/Zc:threadSafeInit (Thread-safe Local Static Initialization)
The /Zc:threadSafeInit compiler option tells the compiler to initialize static local (function scope) variables in a thread-safe way, eliminating the need for manual synchronization. Only initialization is thread-safe. Use and modification of static local variables by multiple threads must still be manually synchronized. This option is available starting in Visual Studio 2015. By default, Visual Studio enables this option.
In the C++11 standard, block scope variables with static or thread storage duration must be zero-initialized before any other initialization takes place. Initialization occurs when control first passes through the declaration of the variable. If an exception is thrown during initialization, the variable is considered uninitialized, and initialization is re-attempted the next time control passes through the declaration. If control enters the declaration concurrently with initialization, the concurrent execution blocks while initialization is completed. The behavior is undefined if control re-enters the declaration recursively during initialization. By default, Visual Studio starting in Visual Studio 2015 implements this standard behavior. This behavior may be explicitly specified by setting the /Zc:threadSafeInit compiler option.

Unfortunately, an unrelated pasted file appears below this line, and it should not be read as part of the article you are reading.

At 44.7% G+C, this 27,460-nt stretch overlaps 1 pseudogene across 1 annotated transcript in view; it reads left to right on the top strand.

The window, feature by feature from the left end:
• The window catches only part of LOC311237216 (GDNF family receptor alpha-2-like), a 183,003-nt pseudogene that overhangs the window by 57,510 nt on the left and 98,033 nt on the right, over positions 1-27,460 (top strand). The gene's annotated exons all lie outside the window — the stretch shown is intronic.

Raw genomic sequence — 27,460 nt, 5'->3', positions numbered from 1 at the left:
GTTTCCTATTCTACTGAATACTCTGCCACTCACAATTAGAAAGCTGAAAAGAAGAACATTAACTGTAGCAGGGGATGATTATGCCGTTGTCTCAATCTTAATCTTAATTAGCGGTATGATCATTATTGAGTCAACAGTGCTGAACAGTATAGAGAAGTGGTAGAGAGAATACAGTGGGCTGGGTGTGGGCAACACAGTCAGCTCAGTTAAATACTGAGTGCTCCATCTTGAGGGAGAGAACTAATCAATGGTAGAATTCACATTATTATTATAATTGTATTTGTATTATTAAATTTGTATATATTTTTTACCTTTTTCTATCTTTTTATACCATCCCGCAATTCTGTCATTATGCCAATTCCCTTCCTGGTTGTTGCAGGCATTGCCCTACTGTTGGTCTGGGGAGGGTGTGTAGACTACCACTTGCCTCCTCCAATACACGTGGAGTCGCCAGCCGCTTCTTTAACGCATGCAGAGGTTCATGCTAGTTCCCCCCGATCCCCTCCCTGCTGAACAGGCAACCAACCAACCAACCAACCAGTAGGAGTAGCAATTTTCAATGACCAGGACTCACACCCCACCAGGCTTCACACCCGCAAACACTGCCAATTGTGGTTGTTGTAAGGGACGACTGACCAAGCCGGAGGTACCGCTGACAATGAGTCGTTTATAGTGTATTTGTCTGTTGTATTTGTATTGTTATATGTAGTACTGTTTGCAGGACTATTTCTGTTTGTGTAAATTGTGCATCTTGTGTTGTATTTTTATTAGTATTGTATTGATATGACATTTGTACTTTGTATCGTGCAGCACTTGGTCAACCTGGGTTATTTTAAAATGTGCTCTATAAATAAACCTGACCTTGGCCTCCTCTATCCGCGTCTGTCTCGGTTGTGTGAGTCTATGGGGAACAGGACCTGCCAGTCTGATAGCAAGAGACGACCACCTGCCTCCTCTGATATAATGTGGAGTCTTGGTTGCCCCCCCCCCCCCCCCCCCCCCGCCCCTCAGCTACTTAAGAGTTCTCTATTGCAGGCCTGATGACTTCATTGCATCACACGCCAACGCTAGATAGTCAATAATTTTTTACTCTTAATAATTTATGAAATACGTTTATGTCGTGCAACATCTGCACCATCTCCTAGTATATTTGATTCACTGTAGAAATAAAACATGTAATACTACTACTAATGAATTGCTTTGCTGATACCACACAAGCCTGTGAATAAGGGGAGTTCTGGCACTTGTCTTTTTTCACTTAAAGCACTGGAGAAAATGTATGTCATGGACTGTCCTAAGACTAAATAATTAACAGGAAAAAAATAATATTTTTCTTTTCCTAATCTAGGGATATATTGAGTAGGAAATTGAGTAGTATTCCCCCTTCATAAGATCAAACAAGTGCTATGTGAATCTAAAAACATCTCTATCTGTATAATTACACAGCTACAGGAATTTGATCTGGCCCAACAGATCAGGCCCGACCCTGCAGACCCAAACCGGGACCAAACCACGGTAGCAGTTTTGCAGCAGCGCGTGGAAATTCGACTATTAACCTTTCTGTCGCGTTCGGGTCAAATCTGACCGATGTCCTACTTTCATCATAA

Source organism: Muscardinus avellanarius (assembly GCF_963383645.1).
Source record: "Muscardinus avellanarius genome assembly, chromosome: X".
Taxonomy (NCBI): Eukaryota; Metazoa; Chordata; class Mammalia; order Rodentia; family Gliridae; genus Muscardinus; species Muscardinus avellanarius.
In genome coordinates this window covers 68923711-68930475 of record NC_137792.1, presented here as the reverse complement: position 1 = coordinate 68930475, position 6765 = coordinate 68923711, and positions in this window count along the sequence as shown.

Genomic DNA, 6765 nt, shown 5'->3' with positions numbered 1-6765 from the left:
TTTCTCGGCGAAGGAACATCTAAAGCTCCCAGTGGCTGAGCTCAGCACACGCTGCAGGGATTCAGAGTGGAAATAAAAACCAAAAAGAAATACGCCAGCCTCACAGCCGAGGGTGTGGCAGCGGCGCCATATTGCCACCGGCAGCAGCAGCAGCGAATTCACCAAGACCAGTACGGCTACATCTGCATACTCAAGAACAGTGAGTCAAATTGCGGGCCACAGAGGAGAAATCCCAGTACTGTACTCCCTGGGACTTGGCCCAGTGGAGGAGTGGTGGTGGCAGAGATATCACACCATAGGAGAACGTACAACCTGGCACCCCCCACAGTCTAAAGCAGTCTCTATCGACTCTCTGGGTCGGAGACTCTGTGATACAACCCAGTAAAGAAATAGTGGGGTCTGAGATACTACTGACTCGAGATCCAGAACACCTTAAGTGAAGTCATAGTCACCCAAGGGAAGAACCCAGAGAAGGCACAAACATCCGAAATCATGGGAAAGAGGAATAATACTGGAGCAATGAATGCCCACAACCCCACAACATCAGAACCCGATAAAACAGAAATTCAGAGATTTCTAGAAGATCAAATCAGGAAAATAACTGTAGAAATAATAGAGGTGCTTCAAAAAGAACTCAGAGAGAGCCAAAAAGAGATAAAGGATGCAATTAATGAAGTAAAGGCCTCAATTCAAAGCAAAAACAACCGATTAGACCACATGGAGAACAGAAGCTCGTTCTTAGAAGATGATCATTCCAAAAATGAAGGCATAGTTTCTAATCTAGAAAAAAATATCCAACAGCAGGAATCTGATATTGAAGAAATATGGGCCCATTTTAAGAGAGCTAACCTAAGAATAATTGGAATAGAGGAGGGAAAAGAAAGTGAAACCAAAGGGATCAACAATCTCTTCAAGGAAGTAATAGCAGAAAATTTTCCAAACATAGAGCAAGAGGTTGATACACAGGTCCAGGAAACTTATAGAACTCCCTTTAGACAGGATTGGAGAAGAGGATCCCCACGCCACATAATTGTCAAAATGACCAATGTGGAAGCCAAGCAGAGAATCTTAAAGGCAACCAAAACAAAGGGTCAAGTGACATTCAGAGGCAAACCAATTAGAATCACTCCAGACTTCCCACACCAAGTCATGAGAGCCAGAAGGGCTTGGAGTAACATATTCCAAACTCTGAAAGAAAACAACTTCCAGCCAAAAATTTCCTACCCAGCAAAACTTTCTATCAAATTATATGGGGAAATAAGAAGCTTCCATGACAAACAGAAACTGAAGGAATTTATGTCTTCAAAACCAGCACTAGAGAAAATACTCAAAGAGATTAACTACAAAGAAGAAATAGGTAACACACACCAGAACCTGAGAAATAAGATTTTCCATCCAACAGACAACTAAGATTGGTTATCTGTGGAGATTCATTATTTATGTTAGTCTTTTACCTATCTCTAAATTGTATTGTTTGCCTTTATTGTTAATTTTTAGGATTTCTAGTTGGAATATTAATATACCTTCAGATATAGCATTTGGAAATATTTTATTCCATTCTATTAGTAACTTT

The /Zc:threadSafeInit compiler option is on by default. The /permissive- option does not affect /Zc:threadSafeInit.
Thread-safe initialization of static local variables relies on code implemented in the Universal C run-time library (UCRT). To avoid taking a dependency on the UCRT, or to preserve the non-thread-safe initialization behavior of versions of Visual Studio prior to Visual Studio 2015, use the /Zc:threadSafeInit- option. If you know that thread-safety is not required, use this option to generate slightly smaller, faster code around static local declarations.
Thread-safe static local variables use thread-local storage (TLS) internally to provide efficient execution when the static has already been initialized. The implementation of this feature relies on Windows operating system support functions in Windows Vista and later operating systems. Windows XP, Windows Server 2003, and older operating systems do not have this support, so they do not get the efficiency advantage. These operating systems also have a lower limit on the number of TLS sections that can be loaded. Exceeding the TLS section limit can cause a crash. If this is a problem in your code, especially in code that must run on older operating systems, use /Zc:threadSafeInit- to disable the thread-safe initialization code.
For more information about conformance issues in Visual C++, see Nonstandard Behavior.
To set this compiler option in the Visual Studio development environment
Open the project's Property Pages dialog box. For details, see Set C++ compiler and build properties in Visual Studio.
From the Configurations drop down menu, choose All Configurations.
Select the Configuration Properties > C/C++ > Command Line property page.
Modify the Additional Options property to include /Zc:threadSafeInit or /Zc:threadSafeInit- and then choose OK.
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